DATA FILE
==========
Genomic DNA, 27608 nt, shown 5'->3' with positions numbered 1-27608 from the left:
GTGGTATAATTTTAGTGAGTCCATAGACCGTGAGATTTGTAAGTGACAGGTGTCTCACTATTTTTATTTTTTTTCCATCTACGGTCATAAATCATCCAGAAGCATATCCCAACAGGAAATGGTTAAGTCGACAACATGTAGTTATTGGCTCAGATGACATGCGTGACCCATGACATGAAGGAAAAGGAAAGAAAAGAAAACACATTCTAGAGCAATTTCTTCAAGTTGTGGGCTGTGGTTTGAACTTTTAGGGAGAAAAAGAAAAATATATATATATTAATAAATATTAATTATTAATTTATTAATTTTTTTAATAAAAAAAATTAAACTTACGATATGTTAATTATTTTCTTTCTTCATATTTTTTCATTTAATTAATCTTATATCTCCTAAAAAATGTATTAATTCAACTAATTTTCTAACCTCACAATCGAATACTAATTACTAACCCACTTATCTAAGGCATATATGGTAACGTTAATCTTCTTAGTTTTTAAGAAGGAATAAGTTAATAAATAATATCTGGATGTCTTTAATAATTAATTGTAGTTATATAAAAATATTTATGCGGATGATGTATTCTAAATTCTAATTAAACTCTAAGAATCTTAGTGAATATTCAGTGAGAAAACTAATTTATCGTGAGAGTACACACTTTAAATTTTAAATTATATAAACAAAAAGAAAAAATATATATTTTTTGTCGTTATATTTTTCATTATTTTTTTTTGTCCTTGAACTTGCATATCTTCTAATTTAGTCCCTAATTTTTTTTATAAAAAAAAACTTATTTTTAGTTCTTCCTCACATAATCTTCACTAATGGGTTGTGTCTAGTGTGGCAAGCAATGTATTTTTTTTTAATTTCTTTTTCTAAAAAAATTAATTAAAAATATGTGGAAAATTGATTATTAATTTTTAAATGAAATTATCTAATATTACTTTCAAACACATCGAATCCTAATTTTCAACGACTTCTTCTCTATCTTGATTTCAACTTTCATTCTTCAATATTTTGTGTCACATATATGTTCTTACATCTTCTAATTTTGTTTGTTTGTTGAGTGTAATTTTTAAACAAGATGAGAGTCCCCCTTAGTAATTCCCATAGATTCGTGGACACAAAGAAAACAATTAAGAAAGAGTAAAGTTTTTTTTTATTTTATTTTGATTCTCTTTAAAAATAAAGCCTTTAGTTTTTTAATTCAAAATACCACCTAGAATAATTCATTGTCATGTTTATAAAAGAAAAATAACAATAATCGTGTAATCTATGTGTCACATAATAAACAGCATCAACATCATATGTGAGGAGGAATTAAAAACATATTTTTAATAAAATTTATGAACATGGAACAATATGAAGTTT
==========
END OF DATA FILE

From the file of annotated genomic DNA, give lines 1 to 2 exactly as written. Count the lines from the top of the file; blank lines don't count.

Genomic DNA, 27608 nt, shown 5'->3' with positions numbered 1-27608 from the left:
GTGGTATAATTTTAGTGAGTCCATAGACCGTGAGATTTGTAAGTGACAGGTGTCTCACTATTTTTATTTTTTTTCCATCTACGGTCATAAATCATCCAGAAGCATATCCCAACAGGAAATGGTTAAGTCGACAACATGTAGTTATTGGCTCAGATGACATGCGTGACCCATGACATGAAGGAAAAGGAAAGAAAAGAAAACACATTCTAGAGCAATTTCTTCAAGTTGTGGGCTGTGGTTTGAACTTTTAGGGAGAAAAAGAAAAATATATATATATTAATAAATATTAATTATTAATTTATTAATTTTTTTAATAAAAAAAATTAAACTTACGATATGTTAATTATTTTCTTTCTTCATATTTTTTCATTTAATTAATCTTATATCTCCTAAAAAATGTATTAATTCAACTAATTTTCTAACCTCACAATCGAATACTAATTACTAACCCACTTATCTAAGGCATATATGGTAACGTTAATCTTCTTAGTTTTTAAGAAGGAATAAGTTAATAAATAATATCTGGATGTCTTTAATAATTAATTGTAGTTATATAAAAATATTTATGCGGATGATGTATTCTAAATTCTAATTAAACTCTAAGAATCTTAGTGAATATTCAGTGAGAAAACTAATTTATCGTGAGAGTACACACTTTAAATTTTAAATTATATAAACAAAAAGAAAAAATATATATTTTTTGTCGTTATATTTTTCATTATTTTTTTTTGTCCTTGAACTTGCATATCTTCTAATTTAGTCCCTAATTTTTTTTATAAAAAAAAACTTATTTTTAGTTCTTCCTCACATAATCTTCACTAATGGGTTGTGTCTAGTGTGGCAAGCAATGTATTTTTTTTTAATTTCTTTTTCTAAAAAAATTAATTAAAAATATGTGGAAAATTGATTATTAATTTTTAAATGAAATTATCTAATATTACTTTCAAACACATCGAATCCTAATTTTCAACGACTTCTTCTCTATCTTGATTTCAACTTTCATTCTTCAATATTTTGTGTCACATATATGTTCTTACATCTTCTAATTTTGTTTGTTTGTTGAGTGTAATTTTTAAACAAGATGAGAGTCCCCCTTAGTAATTCCCATAGATTCGTGGACACAAAGAAAACAATTAAGAAAGAGTAAAGTTTTTTTTTATTTTATTTTGATTCTCTTTAAAAATAAAGCCTTTAGTTTTTTAATTCAAAATACCACCTAGAATAATTCATTGTCATGTTTATAAAAGAAAAATAACAATAATCGTGTAATCTATGTGTCACATAATAAACAGCATCAACATCATATGTGAGGAGGAATTAAAAACATATTTTTAATAAAATTTATGAACATGGAACAATATGAAGTTT